As one commentator puts it: “Has anybody noticed what has been going on in the Middle East since a Tunisian vegetable vendor set himself on fire?”

Then there is the fact that before the Yom Kippur War in 1973, fully 16 countries had their embassy in Israeli-controlled Jerusalem among them The Netherlands and 11 South American countries.

The presence of these embassies in Jerusalem didn’t constitute de jure recognition of Israeli sovereignty over Jerusalem by these countries nor did it prevent peace initiatives or escalate the conflict.

Furthermore, the threats about a new ‘Intifada’ by Hamas or even war if the U.S. goes through with the plan to relocate the embassy were nothing more than a worn-out means to blackmail Trump and giving in to these threats would have meant handing victory to terrorism.

Appeasing terrorists never worked, to the contrary, it is an incentive to more violence and would encourage those who never reconciled them with the existence of a Jewish state in the Dar-al-Islam the territory which once formed the first Caliphate.

In 1948, David Ben Gurion was pressured by the U.S. State Department to postpone declaring independence to which the first Israeli PM reportedly replied: Independence will always lead to Arab aggression so there is no need to postpone independence.

As for Trump and Netanyahu’s claim that the American recognition of Israel’s sovereignty over Jerusalem and the execution of the Jerusalem Embassy Act will actually contribute to the solution of the conflict, peace can only be achieved when it is based on the truth.

The Palestinian Arabs, supported by much of the international community, have conducted a nasty campaign of lies, denialism and delegitimization against Israel for a long time now.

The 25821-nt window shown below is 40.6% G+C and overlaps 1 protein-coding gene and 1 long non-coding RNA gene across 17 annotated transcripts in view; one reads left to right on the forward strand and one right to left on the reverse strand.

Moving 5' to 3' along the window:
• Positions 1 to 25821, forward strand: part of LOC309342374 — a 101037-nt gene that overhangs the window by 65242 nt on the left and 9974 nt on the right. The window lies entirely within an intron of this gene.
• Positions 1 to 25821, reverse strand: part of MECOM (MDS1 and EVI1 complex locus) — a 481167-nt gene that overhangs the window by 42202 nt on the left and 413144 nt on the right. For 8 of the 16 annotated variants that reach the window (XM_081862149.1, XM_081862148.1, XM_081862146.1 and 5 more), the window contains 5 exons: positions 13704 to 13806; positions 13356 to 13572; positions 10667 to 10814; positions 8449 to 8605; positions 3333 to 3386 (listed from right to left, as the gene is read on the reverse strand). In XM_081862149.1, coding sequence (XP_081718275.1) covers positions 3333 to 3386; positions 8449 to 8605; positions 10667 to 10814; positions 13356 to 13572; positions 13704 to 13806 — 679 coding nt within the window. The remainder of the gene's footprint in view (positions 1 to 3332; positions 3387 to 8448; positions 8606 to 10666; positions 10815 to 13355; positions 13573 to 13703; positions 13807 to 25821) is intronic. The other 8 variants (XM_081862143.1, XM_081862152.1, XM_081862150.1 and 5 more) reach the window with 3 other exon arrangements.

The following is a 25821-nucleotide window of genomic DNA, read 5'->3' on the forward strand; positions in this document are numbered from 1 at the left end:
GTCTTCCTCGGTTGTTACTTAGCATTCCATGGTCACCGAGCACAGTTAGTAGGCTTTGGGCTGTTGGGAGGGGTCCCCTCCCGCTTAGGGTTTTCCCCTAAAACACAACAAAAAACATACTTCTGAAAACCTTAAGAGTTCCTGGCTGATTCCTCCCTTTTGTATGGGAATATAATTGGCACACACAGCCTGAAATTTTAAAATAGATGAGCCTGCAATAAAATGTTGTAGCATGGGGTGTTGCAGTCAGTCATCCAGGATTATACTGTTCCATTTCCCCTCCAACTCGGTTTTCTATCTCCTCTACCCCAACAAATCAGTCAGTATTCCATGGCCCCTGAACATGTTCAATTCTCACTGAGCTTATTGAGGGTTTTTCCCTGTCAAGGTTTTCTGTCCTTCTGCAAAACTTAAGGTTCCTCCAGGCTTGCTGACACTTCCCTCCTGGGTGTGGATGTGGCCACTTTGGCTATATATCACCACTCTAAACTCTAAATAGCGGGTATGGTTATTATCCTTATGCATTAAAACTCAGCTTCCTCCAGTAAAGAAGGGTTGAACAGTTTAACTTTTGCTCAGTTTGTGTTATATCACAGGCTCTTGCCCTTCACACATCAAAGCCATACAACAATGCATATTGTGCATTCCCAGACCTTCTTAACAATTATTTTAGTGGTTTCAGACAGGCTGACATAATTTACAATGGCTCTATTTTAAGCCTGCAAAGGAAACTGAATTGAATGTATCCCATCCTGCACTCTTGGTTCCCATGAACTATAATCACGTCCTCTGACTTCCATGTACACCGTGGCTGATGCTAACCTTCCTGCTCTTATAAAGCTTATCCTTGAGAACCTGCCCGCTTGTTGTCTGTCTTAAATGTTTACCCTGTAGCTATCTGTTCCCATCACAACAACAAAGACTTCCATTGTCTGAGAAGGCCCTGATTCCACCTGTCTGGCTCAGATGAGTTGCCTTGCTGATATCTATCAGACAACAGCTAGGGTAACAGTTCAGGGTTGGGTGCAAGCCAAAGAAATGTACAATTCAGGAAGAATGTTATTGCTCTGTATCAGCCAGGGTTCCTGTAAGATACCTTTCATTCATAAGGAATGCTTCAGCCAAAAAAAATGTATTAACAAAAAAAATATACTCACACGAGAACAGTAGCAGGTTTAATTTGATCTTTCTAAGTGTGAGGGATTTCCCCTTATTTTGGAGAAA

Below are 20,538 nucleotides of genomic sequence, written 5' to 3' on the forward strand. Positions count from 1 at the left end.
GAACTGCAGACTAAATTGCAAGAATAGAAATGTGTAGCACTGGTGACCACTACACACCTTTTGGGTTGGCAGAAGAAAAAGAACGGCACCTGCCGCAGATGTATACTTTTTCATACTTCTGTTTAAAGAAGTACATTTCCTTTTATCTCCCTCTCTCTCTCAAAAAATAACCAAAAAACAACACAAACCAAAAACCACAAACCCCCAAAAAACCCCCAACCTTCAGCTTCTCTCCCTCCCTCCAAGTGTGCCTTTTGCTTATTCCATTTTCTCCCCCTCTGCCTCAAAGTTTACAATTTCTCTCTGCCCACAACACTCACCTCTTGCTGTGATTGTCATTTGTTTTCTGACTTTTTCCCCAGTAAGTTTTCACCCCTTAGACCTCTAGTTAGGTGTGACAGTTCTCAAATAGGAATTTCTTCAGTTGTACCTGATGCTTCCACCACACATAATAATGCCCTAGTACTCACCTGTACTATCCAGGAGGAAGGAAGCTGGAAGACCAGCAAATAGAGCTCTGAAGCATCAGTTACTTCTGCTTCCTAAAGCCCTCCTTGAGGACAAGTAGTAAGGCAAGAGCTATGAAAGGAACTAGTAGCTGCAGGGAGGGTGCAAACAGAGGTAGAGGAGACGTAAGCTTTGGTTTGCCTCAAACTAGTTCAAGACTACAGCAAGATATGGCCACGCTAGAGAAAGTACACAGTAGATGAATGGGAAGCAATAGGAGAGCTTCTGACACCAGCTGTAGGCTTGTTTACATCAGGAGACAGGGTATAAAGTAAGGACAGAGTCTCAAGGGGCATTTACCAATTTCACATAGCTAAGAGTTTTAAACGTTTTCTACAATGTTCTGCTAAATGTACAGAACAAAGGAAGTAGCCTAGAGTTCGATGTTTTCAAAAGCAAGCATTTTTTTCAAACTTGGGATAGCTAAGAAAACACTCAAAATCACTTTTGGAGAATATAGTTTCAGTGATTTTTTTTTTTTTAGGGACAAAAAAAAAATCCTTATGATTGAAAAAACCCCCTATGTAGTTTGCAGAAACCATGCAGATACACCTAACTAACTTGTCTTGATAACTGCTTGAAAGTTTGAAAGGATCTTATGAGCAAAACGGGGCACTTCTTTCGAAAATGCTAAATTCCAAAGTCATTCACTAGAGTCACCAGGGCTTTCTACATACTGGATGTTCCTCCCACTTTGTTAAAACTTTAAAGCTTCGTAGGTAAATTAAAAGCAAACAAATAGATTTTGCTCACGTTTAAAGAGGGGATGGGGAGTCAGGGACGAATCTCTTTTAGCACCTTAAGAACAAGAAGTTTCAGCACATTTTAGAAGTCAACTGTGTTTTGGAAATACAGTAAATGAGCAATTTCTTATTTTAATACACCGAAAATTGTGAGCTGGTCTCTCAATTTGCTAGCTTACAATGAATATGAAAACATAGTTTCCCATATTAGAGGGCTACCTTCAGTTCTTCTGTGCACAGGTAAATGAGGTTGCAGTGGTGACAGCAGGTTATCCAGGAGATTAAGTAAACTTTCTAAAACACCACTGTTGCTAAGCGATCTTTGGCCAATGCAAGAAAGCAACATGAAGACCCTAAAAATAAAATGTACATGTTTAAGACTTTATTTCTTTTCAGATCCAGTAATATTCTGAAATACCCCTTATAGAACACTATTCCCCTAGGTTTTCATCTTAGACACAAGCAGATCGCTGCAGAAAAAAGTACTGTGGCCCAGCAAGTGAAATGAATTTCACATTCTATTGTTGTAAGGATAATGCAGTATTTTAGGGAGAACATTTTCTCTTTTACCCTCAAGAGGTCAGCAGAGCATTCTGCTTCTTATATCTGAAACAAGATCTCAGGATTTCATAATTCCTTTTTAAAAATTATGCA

The Palestinian discourse about the 100-year-old-conflict has always been based on the denial of Jewish history in the land of Israel and the canard that there always has been a ‘Palestinian people’ which now claims Jerusalem as its “eternal capital.”

That’s why Trump’s statement that “Israel has made its capital in the city of Jerusalem, the capital the Jewish people established in ancient times," was so important.

It was perhaps the most important line in the whole speech and as Professor Alan Dershowitz pointed out it was the “perfect response” to former U.S. President Obama’s decision to throw Israel under the bus by supporting UN Security Council Resolution 2334 of December 2016.

That one-sided resolution denied Israel’s rights in Jerusalem and said that Israel’s presence in places like the Western Wall, Judaism’s second holy site, and the historic Jewish quarter of the Old City was “a flagrant violation under international law.”

Dershowitz, who voted two times for Obama in the presidential elections in the U.S., now says “Trump did the right thing by undoing the wrong President Obama did at the end of his presidency.”

Jerusalem has always been the core of Judaism and while the Koran doesn’t even mention the name of the city once, the Bible mentions Jerusalem more than 660 times.

For almost two thousand years Jews have yearned to return to Jerusalem and they already formed the majority of the residents of the city since the middle of the 19th century.

“Recognizing Jerusalem as Israel’s capital is the essential step without which peace can never be achieved,” according to Times columnist Melanie Phillips who harshly criticized Western countries for not supporting Trump's historic move.

Danny Danon Israel's ambassador to the UN concurred.

Danon says that Trump's recognition of Jerusalem "can serve as a healthy reality check for the Palestinians."

"As more and more countries begin to recognize our capital as fully under Israeli sovereignty, the reality will set in that neither terrorism nor Security Council resolutions will succeed in forcing our hand on a compromise in Jerusalem," according to Danon - who expects more countries will now follow Trump's example.